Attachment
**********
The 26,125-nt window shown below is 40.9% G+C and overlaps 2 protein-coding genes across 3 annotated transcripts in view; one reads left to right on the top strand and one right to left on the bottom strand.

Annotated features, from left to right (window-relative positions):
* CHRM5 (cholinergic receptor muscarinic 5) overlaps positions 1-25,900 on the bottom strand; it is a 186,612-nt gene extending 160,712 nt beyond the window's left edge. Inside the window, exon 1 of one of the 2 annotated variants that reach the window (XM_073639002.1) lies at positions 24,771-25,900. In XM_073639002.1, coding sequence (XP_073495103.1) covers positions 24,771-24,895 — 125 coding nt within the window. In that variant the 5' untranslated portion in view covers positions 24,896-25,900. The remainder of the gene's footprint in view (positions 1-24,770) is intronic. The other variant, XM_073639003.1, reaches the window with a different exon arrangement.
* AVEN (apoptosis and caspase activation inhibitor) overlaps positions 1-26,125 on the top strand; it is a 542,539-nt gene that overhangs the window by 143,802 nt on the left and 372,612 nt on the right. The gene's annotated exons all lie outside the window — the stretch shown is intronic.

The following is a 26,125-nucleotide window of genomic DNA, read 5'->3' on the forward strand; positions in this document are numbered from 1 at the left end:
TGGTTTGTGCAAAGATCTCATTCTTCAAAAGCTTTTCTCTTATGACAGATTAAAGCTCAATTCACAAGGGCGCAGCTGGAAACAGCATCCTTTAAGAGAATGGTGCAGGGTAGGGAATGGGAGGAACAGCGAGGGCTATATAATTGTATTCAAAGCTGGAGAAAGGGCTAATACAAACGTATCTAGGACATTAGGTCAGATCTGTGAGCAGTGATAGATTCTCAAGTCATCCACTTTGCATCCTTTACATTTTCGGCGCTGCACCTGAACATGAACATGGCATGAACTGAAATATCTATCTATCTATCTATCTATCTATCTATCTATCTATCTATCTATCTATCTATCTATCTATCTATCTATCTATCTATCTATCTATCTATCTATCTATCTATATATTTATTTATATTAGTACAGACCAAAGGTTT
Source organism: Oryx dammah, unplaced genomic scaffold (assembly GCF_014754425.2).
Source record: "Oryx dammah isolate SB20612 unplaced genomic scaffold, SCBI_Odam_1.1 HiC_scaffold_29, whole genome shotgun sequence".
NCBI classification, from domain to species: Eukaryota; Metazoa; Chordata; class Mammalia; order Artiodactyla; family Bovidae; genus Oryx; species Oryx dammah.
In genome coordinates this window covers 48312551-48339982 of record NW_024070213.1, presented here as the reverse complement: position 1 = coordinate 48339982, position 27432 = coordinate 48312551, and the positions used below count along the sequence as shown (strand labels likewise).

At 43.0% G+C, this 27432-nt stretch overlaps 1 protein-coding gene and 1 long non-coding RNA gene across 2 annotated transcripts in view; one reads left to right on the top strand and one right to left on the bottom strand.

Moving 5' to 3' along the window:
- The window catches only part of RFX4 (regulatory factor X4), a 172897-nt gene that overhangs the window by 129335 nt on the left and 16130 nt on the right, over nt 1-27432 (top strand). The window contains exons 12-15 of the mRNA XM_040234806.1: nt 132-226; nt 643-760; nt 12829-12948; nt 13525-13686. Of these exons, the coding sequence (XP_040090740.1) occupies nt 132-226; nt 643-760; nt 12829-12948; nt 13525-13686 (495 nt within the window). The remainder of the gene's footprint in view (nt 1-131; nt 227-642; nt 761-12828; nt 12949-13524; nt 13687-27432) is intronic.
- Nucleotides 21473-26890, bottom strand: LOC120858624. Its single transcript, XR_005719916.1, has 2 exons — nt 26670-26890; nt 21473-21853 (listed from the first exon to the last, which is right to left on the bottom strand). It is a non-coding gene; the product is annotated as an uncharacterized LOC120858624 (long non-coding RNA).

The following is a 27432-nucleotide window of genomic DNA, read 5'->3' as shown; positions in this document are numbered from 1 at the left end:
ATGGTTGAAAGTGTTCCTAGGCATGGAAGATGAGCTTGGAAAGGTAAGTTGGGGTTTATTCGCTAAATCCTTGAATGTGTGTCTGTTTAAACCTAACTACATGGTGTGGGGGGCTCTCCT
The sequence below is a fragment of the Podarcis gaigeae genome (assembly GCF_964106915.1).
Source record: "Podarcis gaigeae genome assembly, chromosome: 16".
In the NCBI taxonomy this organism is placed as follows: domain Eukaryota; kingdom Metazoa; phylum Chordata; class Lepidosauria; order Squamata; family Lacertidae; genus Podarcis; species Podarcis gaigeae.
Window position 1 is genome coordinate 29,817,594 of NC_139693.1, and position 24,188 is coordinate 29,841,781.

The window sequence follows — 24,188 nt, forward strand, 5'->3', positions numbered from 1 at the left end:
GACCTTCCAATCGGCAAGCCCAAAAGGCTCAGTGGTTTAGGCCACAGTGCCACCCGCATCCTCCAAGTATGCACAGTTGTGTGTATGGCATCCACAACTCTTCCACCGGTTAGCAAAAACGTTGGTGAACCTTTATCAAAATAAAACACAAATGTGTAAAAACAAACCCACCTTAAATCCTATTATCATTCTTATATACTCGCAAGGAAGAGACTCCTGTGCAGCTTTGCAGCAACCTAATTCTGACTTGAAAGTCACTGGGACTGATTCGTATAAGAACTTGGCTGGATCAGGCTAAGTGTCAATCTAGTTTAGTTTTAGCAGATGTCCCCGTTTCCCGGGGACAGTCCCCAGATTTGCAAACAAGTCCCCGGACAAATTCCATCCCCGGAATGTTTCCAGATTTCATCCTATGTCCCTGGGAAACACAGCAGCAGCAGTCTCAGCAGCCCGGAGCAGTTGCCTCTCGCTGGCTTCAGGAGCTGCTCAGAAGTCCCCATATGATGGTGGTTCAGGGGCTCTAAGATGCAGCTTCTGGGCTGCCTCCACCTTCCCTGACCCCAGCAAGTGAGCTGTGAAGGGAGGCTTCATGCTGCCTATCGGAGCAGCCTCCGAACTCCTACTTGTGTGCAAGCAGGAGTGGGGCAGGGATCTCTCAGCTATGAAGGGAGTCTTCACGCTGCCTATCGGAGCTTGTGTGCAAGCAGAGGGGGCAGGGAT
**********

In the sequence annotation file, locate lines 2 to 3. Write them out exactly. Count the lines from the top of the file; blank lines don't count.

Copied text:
Annotated features, from left to right (window-relative positions):
* CHRM5 (cholinergic receptor muscarinic 5) overlaps positions 1-25,900 on the bottom strand; it is a 186,612-nt gene extending 160,712 nt beyond the window's left edge. Inside the window, exon 1 of one of the 2 annotated variants that reach the window (XM_073639002.1) lies at positions 24,771-25,900. In XM_073639002.1, coding sequence (XP_073495103.1) covers positions 24,771-24,895 — 125 coding nt within the window. In that variant the 5' untranslated portion in view covers positions 24,896-25,900. The remainder of the gene's footprint in view (positions 1-24,770) is intronic. The other variant, XM_073639003.1, reaches the window with a different exon arrangement.